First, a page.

“It’s been a long process,” Alan said, reflecting on the winery’s path to this point. Sitting in his open lab space in the cellar, six years after the Thibaults began construction and planted their first vines, he noted, “We did all the construction here ourselves.”

For the first time, tasting room visitors will be met with a full flight of Ashton Creek wines. ASH DANIEL For the first time, tasting room visitors will be met with a full flight of Ashton Creek wines. ASH DANIEL Lori and Kirk Thibault’s journey to opening a winery began in 2005 when they purchased a parcel of land on Jefferson Davis Highway with the intention of creating a commercial park. After they decided to hold off on development plans until the economy improved, their eldest daughter asked if she could hold her wedding on the property. That’s when they realized the land’s potential as a winery and event space.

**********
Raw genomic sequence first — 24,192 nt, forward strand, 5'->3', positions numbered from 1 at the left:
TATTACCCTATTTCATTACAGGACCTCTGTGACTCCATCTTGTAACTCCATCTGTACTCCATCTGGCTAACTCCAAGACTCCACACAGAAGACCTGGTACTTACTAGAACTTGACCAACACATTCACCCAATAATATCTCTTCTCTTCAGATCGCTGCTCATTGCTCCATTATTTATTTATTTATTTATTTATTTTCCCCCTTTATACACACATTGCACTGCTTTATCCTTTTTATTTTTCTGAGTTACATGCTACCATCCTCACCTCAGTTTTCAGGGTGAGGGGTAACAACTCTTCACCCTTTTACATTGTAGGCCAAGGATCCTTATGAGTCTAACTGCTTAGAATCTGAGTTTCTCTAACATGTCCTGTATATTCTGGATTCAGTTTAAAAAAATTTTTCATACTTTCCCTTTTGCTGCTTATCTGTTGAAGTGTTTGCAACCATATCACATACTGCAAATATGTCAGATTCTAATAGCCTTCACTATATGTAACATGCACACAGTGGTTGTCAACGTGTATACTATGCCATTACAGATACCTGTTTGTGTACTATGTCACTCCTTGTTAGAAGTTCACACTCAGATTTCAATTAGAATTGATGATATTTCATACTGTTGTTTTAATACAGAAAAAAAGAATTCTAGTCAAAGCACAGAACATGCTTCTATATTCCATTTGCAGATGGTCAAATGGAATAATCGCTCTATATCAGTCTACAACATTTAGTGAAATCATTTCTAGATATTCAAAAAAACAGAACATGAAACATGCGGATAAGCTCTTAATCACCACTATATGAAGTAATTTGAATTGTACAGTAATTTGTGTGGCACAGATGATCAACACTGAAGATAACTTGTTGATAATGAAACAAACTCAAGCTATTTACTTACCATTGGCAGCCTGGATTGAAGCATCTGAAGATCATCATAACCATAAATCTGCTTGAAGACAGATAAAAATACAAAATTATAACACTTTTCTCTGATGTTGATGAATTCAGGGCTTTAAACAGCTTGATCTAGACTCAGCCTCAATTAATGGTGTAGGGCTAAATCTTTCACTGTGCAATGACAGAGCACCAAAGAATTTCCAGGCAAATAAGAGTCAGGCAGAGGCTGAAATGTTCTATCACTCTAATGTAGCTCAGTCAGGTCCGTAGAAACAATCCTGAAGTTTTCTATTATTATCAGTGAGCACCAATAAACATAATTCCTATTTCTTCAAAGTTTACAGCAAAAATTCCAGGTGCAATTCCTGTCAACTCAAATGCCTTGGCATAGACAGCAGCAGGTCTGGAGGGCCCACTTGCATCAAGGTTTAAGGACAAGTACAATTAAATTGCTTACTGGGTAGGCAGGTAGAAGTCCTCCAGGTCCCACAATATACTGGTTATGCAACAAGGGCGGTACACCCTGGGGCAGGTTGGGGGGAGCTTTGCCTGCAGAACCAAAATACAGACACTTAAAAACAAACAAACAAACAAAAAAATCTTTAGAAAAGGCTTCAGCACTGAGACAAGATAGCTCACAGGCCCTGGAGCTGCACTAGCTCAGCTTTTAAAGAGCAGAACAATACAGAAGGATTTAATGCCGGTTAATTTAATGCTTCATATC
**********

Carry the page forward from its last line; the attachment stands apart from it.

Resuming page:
“It’s a nice place for people to enjoy some food and a glass of wine. Just sit back and relax,” said co-owner Lori Thibault, standing in the entrance of the tasting room. “The people in the area have been very excited about it, having something unique without having to drive to Charlottesville.

“We started out by making some wine at home,” she recalled. “We’ve always liked to drink wine. I guess that’s where it started.”

Ashton Creek’s 30 acres of vines – including 4.5 acres on premises and the remainder in Danville and Loudoun County – aren’t up to full-scale production yet, but Alan hopes to harvest between 40 and 60 tons of grapes next season. The goal is to produce 6,000 cases of wine annually from their grapes in five years’ time.